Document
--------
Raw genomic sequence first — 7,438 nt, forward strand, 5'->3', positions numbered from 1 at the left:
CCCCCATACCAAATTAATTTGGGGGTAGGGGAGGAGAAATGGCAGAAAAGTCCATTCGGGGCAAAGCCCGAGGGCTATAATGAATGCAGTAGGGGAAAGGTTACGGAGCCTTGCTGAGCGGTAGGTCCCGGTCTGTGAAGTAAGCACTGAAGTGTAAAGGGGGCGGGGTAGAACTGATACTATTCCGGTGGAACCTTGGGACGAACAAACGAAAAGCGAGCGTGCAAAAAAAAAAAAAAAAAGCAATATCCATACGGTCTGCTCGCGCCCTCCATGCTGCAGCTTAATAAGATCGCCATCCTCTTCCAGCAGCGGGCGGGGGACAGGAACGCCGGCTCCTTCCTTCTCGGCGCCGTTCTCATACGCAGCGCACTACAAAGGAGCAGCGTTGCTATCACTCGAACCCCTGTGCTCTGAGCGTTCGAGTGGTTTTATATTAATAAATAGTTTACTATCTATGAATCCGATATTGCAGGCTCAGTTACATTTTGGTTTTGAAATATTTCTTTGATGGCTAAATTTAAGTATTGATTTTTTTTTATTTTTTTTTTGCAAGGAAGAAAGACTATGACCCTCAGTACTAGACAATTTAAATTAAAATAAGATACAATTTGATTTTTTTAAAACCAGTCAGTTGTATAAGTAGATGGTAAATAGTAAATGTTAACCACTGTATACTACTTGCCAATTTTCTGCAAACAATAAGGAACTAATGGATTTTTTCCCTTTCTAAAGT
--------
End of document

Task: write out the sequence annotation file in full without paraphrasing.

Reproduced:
Raw genomic sequence first — 7,438 nt, forward strand, 5'->3', positions numbered from 1 at the left:
CCCCCATACCAAATTAATTTGGGGGTAGGGGAGGAGAAATGGCAGAAAAGTCCATTCGGGGCAAAGCCCGAGGGCTATAATGAATGCAGTAGGGGAAAGGTTACGGAGCCTTGCTGAGCGGTAGGTCCCGGTCTGTGAAGTAAGCACTGAAGTGTAAAGGGGGCGGGGTAGAACTGATACTATTCCGGTGGAACCTTGGGACGAACAAACGAAAAGCGAGCGTGCAAAAAAAAAAAAAAAAAGCAATATCCATACGGTCTGCTCGCGCCCTCCATGCTGCAGCTTAATAAGATCGCCATCCTCTTCCAGCAGCGGGCGGGGGACAGGAACGCCGGCTCCTTCCTTCTCGGCGCCGTTCTCATACGCAGCGCACTACAAAGGAGCAGCGTTGCTATCACTCGAACCCCTGTGCTCTGAGCGTTCGAGTGGTTTTATATTAATAAATAGTTTACTATCTATGAATCCGATATTGCAGGCTCAGTTACATTTTGGTTTTGAAATATTTCTTTGATGGCTAAATTTAAGTATTGATTTTTTTTTATTTTTTTTTTGCAAGGAAGAAAGACTATGACCCTCAGTACTAGACAATTTAAATTAAAATAAGATACAATTTGATTTTTTTAAAACCAGTCAGTTGTATAAGTAGATGGTAAATAGTAAATGTTAACCACTGTATACTACTTGCCAATTTTCTGCAAACAATAAGGAACTAATGGATTTTTTCCCTTTCTAAAGT